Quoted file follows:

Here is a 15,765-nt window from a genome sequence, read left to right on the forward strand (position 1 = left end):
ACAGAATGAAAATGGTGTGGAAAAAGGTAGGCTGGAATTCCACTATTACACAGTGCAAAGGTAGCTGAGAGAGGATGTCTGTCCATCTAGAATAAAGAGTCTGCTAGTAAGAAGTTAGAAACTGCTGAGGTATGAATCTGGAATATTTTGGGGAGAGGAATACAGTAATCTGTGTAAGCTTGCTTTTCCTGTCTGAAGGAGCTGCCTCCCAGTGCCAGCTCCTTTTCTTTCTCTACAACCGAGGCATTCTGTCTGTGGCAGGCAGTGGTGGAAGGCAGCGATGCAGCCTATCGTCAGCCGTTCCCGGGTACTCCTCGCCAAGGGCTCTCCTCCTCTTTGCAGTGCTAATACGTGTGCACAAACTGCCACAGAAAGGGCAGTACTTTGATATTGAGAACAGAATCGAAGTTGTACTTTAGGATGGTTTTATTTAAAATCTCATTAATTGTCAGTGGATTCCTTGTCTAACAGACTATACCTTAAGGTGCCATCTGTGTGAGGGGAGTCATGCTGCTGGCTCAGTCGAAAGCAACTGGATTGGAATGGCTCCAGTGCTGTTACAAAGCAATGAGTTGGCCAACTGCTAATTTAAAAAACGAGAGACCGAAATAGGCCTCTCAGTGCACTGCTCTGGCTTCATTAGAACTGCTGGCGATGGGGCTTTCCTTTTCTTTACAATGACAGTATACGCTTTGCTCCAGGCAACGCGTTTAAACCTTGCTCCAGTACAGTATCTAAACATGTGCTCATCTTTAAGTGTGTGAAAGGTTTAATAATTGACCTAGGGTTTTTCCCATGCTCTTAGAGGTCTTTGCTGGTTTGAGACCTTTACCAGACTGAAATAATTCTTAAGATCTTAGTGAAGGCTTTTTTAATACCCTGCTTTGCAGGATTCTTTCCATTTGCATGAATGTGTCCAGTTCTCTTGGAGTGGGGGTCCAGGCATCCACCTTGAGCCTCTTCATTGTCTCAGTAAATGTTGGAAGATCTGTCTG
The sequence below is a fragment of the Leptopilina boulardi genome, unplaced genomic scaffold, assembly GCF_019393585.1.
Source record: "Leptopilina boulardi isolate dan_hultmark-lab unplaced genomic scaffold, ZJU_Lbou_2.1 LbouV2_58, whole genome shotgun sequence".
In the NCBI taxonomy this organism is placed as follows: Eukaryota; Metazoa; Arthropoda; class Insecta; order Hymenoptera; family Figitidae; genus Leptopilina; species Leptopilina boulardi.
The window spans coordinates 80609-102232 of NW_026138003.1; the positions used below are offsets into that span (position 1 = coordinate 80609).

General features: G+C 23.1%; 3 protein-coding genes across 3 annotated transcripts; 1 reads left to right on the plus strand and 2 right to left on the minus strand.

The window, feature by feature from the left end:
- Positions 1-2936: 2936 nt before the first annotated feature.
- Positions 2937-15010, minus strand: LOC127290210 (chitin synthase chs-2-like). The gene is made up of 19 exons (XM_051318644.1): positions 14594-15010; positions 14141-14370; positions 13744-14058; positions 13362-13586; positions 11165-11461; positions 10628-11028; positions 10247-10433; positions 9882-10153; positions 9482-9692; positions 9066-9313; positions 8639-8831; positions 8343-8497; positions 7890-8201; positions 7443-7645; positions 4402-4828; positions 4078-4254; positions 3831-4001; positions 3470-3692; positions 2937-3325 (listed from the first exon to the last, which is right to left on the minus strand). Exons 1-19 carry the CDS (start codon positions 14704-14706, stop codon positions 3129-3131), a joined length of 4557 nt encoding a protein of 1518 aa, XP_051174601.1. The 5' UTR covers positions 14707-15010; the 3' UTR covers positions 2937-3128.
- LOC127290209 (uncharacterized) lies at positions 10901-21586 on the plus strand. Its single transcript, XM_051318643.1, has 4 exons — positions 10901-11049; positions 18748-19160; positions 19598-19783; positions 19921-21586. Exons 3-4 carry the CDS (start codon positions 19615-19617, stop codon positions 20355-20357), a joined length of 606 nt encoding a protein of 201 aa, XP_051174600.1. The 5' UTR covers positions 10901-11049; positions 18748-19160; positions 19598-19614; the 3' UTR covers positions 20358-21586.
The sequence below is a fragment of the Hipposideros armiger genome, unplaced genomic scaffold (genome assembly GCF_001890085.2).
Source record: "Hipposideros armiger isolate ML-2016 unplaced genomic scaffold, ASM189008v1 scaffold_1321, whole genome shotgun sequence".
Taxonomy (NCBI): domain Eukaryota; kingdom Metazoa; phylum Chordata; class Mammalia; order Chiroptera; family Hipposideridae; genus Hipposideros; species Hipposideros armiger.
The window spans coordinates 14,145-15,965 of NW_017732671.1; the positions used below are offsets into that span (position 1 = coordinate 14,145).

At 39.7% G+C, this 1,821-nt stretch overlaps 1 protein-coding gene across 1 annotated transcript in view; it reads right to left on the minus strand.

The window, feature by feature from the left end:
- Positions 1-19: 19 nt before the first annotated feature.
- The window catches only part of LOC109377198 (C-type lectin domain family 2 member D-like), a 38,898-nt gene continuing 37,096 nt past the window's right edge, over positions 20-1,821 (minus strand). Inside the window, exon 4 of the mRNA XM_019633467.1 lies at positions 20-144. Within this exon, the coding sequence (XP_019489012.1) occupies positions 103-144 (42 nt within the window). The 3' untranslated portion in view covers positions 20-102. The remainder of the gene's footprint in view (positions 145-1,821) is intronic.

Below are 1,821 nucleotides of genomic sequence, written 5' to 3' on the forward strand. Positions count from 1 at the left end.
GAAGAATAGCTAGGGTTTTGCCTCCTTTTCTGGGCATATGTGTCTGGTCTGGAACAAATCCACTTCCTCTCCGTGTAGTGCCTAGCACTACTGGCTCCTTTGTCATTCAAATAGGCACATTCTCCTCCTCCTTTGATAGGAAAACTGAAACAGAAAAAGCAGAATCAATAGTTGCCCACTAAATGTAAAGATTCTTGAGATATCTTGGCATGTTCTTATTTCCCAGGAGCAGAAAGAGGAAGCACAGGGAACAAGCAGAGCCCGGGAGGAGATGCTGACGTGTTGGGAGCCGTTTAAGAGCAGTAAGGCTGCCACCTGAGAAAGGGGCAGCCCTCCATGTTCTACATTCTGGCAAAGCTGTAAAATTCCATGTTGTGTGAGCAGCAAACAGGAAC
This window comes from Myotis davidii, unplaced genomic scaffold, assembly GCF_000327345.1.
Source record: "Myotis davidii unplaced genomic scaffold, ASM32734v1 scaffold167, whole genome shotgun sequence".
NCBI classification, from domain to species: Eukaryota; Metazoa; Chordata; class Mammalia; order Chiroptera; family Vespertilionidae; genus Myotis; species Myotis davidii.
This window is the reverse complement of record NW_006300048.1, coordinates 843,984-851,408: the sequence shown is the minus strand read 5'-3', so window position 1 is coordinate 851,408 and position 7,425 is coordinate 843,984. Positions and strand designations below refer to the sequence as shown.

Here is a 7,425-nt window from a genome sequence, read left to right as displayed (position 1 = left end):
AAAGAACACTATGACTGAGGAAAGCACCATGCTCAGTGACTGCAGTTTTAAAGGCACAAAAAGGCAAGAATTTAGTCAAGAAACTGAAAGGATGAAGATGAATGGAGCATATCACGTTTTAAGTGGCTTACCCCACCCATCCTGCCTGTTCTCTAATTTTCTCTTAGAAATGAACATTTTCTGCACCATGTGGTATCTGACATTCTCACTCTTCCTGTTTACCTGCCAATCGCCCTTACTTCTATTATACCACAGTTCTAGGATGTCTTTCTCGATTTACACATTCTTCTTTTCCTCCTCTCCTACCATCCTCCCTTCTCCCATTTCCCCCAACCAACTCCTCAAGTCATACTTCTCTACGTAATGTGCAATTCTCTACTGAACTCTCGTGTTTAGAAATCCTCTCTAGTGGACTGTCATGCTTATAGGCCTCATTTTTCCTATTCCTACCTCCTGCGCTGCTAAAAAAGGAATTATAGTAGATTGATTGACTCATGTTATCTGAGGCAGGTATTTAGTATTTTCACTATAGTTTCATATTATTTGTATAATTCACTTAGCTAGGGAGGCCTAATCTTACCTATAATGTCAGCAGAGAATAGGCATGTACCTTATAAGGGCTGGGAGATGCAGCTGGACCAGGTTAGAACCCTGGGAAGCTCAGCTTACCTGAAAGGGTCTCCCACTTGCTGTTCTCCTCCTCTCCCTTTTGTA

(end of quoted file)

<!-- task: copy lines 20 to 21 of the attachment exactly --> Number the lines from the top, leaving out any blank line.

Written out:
Below are 1,821 nucleotides of genomic sequence, written 5' to 3' on the forward strand. Positions count from 1 at the left end.
GAAGAATAGCTAGGGTTTTGCCTCCTTTTCTGGGCATATGTGTCTGGTCTGGAACAAATCCACTTCCTCTCCGTGTAGTGCCTAGCACTACTGGCTCCTTTGTCATTCAAATAGGCACATTCTCCTCCTCCTTTGATAGGAAAACTGAAACAGAAAAAGCAGAATCAATAGTTGCCCACTAAATGTAAAGATTCTTGAGATATCTTGGCATGTTCTTATTTCCCAGGAGCAGAAAGAGGAAGCACAGGGAACAAGCAGAGCCCGGGAGGAGATGCTGACGTGTTGGGAGCCGTTTAAGAGCAGTAAGGCTGCCACCTGAGAAAGGGGCAGCCCTCCATGTTCTACATTCTGGCAAAGCTGTAAAATTCCATGTTGTGTGAGCAGCAAACAGGAAC